AS KATHY BAILEY is quick to say, we've saved Hendy this year, but unless the legislature comes through we'll be saving Hendy annually for some time to come. Kathy's and Franklin Graham's writing on Hendy and the State Parks dilemma generally has got to have been effective in pressuring Sacramento to do the right thing and fund the parks. We owe them.
MARSHALL NEWMAN informs me that "the name of the Philo Postmaster who lived on Ray’s Road probably was Marshall Wynn (senior, not junior)." Marshall Newman adds, "I don’t know about any tunneling, however." The tunnel was there, though. Mr. Wynn was certain the Japanese Army was poised to come ashore at Navarro, and when they did he and his family would scamper undetected out to the tree line and on to safety. Heck of a project for a guy in his off hours. I've heard it was forty or fifty feet long and hand dug. The old Wynn place off Ray's Road has been occupied for many years now by the Tinkler family.
THAT WAS 72-YEAR-OLD Ned Hatfield of Willits who was driving the eastbound log truck that overturned last Wednesday about 1pm at the zigzag turn on the Ukiah side of the hill. Mr. Hatfield suffered a few cuts and bruises but did not require emergency treatment. The log load had suddenly shifted, causing the trailer to overturn the whole kaboodle, Ned and all, mostly to the side of the road, which was closed briefly in both directions.
RD "BOBBY" BEACON took the death of his old friend Curt Berry very hard, and it was RD who paid to have Curt cremated and it was RD who brought Curt's ashes in RD's Humvee from Fort Bragg last Friday to the Elk Catholic Church for a funeral mass, bringing Curt back to where he began. ("Curt always liked to ride in RD's Humvee," a friend remembers. "The church," a mourner wrote, "was packed with old time ridge, Boonville and south coast families and friends who knew, worked, and grew up with Curt — loggers, ranching and working families. One more ride in RD's Humvee and Curt was in the cemetery, and afterwards there was a get-together at the community center. RD donated two cases of French wine and later opened the bar and served free drinks all around to Curt's old friends. I think he and Marylin Pronsolino organized the whole affair. The next night, the cocktail lounge was packed. Curt's brother Raymond was there with pictures of the biggest wild hog I have ever seen that Curt shot on RD's ranch in better days."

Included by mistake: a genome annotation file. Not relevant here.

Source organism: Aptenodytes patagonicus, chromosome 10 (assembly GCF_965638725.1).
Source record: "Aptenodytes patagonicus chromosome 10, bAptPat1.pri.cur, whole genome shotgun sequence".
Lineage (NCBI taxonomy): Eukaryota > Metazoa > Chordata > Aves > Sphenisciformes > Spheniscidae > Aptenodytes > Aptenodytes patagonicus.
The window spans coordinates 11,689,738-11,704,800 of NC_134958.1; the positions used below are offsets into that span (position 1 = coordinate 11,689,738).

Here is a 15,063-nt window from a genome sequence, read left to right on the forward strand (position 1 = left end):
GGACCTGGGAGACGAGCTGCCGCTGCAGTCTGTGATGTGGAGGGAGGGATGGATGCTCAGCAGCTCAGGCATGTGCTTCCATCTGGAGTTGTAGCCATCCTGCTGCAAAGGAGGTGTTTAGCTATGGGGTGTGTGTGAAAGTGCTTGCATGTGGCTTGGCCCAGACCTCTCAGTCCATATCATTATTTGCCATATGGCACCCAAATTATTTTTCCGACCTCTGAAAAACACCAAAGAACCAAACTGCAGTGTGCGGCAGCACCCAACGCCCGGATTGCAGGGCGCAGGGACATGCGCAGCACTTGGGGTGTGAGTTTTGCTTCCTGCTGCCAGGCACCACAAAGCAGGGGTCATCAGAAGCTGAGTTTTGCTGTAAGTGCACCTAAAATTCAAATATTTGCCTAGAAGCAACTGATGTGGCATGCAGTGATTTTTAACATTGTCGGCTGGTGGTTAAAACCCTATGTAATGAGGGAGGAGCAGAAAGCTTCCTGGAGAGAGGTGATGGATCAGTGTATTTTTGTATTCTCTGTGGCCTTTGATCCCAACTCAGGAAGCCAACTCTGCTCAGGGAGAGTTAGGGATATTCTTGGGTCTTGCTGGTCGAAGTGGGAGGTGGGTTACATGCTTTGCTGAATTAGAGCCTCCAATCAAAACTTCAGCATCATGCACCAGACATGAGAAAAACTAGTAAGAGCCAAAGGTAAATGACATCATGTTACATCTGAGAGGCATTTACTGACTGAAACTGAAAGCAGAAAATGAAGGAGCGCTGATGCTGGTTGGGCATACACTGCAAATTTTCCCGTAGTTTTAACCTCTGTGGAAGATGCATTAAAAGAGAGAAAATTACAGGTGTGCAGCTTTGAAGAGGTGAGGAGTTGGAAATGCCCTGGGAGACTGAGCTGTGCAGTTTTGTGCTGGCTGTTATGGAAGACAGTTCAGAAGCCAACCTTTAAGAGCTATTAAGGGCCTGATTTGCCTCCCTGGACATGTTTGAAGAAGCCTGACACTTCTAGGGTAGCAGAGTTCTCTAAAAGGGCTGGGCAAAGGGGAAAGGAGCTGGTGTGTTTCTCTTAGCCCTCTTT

NO JOKE, a guy in the dope business tells me that a Ukiah man is charging 10 grand up front as a grow consultant, and getting it because he guarantees a hundred pounds "first time out."
SHARI McASEY of the Workers' Memorial Fund got in touch with us to find the family of Juan Lerma, the timber faller killed by a falling tree limb near Navarro three weeks ago. All we knew was that Lerma worked for Shuster and lived in Fort Bragg, but within minutes of contacting him, Captain Kurt Smallcomb of the Sheriff's Department had the family's address, and Ms. McAsey was sending the family "an immediate grant of $750 we send to the families of fallen workers." The Workers' Memorial Fund, we learned, is affiliated with the Community Foundation of Mendocino County.
FOR A NUMBER of years now, Thurston, the Ukiah auto dealer, has been offering a new car or its cash equivalent to anyone who knocks a hole-in-one on the third hole of the Ukiah Municipal Golf Course. Gotta be the third hole, 186 yards. The other day, Ryan Parrish, born and raised in Boonville, hit it with a six iron, the first guy to accomplish the unprecedented feat. Ryan's drive bounced once and rolled into the hole, and Ryan rolled down to Thurston where he collected a cool $19,000 instead of the 2012 Toyota Corolla. Thurston's reaction is not known, but we can surmise he never thought anyone would collect on that one.